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Fraud, failure bring rarity to 1948 Davis

Posted by Peter Bourassa  March 11, 2010 07:50 PM

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(All photos: Essex Television Group)

Wayne Carini, host of the popular television show "Chasing Classic Cars," is bringing a very rare and special car to the Amelia Island Concours this Sunday.

The car, a 1948 Davis, is one of ten survivors of the 13 ever built. Wayne is restoring it from its current purple color to its original light green and will display it in the "Motor Trend Cover Cars" category. It will be a hit.

The story of the Davis Motor Car Company is as extraordinary as the car itself.

By May of 1948, the dream was coming to an end for Glen Gordon (Gary) Davis. In a cross- country trip transporting two Davis Motor Car prototypes, he had convinced investors and established dealerships to invest over $1.2 million in his extraordinary new car. The three-wheel Davis Automobile was an attractive, ultra-modern looking automobile that sat four abreast in its single front seat and sold for only $995.


Davis came back to California able to pay off creditors and staff and prepared to build the dream and fill the orders. He purchased an unused aircraft hanger in Van Nuys and prepared to build his cars. But while in Detroit, one of the two prototypes was stolen.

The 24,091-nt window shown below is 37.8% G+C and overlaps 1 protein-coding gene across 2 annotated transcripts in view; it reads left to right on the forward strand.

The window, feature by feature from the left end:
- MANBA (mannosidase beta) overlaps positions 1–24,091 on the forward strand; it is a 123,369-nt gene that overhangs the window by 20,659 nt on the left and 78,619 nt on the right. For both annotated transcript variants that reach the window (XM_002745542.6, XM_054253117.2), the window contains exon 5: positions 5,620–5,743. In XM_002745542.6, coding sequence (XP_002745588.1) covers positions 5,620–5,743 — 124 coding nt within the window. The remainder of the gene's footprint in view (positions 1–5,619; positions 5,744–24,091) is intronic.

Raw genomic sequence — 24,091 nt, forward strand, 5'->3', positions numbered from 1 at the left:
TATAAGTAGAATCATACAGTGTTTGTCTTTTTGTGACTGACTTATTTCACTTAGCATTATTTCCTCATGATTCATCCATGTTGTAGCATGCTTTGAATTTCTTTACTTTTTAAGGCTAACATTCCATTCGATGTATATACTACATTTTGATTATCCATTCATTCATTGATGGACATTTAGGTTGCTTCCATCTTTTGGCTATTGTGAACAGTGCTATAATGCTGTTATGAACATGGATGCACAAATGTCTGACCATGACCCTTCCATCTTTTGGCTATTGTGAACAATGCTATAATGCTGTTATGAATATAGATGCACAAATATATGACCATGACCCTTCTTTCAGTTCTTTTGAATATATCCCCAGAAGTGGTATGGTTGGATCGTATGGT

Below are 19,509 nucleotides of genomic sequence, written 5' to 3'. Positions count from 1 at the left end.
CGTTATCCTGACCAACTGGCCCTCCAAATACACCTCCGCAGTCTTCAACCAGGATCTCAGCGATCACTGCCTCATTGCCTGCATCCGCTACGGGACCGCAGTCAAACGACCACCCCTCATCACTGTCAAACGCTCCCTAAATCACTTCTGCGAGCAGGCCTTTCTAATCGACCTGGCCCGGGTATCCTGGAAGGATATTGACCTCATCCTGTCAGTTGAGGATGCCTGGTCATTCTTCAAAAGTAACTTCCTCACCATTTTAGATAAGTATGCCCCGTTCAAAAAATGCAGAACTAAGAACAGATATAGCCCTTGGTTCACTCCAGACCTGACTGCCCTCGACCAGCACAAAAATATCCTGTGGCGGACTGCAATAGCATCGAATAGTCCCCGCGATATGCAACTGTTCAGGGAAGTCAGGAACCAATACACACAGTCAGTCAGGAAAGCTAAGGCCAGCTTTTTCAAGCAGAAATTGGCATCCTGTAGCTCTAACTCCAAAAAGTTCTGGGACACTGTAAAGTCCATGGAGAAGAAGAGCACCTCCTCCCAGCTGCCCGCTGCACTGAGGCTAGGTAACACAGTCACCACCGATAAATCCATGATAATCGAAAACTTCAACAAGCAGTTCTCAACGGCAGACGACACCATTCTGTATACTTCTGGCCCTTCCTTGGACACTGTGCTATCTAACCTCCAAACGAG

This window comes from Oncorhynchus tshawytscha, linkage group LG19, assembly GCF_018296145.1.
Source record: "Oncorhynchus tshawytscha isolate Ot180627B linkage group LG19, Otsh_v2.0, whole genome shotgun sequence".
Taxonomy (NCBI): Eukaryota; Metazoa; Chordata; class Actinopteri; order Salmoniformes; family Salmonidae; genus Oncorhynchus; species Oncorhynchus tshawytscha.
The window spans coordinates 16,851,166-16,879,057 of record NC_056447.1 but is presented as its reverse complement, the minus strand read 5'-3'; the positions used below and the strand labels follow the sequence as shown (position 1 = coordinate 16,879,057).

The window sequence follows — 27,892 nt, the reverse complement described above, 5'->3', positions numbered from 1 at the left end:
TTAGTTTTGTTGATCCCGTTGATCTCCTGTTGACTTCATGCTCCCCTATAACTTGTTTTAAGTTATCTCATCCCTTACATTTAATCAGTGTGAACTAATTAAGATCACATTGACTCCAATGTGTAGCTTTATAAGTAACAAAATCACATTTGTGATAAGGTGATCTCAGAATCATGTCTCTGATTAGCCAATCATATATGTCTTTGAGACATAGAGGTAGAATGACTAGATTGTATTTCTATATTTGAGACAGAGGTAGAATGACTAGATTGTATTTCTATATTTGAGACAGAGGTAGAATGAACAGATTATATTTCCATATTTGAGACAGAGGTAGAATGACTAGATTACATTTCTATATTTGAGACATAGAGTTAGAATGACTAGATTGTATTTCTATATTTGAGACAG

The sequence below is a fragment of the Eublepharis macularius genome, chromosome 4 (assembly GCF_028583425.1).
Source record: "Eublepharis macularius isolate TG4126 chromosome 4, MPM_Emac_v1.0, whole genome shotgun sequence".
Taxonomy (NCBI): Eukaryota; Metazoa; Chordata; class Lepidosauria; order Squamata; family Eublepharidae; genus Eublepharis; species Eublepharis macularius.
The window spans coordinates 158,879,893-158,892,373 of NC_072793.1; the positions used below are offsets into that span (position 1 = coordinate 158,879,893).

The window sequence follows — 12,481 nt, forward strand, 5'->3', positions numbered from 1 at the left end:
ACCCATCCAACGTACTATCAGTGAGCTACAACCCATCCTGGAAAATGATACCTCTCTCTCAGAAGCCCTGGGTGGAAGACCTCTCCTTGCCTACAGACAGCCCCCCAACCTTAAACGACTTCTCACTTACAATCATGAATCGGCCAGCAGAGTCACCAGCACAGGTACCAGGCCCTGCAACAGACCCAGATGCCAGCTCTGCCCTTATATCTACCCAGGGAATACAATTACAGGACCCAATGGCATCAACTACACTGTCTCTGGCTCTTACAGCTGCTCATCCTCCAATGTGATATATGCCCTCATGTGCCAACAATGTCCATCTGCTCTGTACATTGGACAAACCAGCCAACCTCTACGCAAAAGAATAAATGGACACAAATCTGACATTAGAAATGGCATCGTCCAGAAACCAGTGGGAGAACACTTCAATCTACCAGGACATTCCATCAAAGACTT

Conspiracy theories abound, and though some believe the company's failure was due to being locked out of purchasing parts or raw materials by Detroit's big three, an equal number ascribed it to unrealistic optimism and inexperienced management. Investors claimed fraud and disgruntled former employees sued. The Davis Motor Car Company was closed and went the way of the Tucker and Kaiser.

Gary Davis was convicted of fraud. Interestingly, though the court agreed that the papers he signed held out no promises, his personal integrity was considered a strong enough commitment for the court to hold him liable.

He served two years in a minimum security prison. Upon his release his worked in an amusement park where he eventually developed the highly successful new entertainment whose components had a familiar look about them.

They were called "bumper cars."

Peter Bourassa runs, a classic car enthusiast forum and marketplace.

This blog is not written or edited by or the Boston Globe.
The author is solely responsible for the content.

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